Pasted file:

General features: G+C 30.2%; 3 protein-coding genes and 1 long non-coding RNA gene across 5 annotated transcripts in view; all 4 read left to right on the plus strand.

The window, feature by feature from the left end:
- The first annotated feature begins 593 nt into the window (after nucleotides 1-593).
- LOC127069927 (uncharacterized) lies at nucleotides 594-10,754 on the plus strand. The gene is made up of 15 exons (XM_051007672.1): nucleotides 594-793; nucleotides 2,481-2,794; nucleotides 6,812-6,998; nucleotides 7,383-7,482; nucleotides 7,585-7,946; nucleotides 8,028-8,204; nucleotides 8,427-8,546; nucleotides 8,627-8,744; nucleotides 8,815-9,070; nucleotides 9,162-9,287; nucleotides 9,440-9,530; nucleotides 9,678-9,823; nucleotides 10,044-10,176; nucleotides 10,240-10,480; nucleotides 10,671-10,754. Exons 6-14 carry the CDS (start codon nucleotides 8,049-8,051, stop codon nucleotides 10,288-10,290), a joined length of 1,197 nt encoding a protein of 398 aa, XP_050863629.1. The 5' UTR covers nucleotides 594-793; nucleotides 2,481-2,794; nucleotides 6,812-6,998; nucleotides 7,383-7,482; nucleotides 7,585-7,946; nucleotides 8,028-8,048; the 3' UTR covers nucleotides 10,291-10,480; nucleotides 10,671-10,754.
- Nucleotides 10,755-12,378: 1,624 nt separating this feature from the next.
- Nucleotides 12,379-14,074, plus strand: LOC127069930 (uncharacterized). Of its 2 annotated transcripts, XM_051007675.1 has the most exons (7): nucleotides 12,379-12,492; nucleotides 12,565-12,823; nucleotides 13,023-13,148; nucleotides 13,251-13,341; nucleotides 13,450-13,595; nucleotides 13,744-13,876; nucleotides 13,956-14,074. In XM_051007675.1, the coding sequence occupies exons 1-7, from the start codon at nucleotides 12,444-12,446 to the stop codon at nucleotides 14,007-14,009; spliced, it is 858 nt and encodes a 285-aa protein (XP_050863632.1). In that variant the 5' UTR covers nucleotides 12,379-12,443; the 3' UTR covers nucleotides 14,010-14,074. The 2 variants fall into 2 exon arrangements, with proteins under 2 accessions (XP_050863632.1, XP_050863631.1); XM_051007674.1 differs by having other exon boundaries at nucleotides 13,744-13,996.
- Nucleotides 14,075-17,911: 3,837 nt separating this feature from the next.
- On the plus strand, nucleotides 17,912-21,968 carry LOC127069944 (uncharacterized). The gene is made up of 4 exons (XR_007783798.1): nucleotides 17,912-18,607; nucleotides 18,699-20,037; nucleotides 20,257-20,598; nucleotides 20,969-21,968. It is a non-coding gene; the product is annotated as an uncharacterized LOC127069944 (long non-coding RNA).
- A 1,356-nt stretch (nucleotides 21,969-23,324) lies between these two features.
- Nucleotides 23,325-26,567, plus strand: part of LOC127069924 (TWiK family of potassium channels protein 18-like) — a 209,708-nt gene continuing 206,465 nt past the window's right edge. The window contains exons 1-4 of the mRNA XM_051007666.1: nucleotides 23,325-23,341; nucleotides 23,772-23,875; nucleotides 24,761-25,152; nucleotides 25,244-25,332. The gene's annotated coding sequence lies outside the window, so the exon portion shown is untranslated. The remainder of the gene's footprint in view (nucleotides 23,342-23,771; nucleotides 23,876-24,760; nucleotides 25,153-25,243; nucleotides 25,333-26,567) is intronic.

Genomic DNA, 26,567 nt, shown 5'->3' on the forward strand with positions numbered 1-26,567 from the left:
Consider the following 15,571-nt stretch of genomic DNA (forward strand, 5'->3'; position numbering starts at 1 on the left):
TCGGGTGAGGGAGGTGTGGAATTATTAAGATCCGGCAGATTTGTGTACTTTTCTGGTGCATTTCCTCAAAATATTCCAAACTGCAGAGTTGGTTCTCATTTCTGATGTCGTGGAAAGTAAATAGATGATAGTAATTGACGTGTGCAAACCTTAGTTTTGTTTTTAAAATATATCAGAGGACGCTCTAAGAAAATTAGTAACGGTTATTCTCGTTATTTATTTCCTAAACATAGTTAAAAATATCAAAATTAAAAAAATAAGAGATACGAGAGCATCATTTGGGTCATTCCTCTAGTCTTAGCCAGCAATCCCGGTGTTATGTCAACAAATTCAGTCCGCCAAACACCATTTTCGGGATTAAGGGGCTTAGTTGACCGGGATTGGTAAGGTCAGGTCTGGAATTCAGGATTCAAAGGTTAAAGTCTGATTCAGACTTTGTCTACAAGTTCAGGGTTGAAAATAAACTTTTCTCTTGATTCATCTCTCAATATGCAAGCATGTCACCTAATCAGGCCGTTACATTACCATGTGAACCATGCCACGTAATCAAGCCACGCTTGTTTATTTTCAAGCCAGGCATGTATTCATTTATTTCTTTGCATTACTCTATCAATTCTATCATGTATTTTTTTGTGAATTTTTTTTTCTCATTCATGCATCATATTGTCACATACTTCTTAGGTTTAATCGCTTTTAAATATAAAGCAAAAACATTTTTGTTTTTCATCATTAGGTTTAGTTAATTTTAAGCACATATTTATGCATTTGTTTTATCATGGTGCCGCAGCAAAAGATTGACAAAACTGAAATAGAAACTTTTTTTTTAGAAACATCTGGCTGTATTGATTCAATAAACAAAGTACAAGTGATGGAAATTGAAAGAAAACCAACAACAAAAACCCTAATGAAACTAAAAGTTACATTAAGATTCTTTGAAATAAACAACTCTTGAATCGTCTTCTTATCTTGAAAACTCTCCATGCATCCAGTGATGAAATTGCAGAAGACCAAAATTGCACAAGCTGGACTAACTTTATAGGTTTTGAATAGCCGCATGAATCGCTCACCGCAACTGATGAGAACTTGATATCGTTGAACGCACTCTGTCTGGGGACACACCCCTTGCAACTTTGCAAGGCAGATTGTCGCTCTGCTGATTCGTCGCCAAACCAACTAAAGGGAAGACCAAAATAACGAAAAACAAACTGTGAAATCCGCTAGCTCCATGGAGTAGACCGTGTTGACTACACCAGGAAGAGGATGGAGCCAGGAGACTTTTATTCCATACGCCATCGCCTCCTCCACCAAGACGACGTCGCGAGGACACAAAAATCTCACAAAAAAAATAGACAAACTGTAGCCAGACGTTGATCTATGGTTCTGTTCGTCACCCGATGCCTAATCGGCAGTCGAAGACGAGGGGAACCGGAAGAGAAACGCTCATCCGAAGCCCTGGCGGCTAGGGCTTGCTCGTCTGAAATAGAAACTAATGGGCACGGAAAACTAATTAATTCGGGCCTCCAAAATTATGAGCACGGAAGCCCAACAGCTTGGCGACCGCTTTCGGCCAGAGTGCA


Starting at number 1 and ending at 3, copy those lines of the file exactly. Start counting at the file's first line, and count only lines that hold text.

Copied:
General features: G+C 30.2%; 3 protein-coding genes and 1 long non-coding RNA gene across 5 annotated transcripts in view; all 4 read left to right on the plus strand.

The window, feature by feature from the left end:
- The first annotated feature begins 593 nt into the window (after nucleotides 1-593).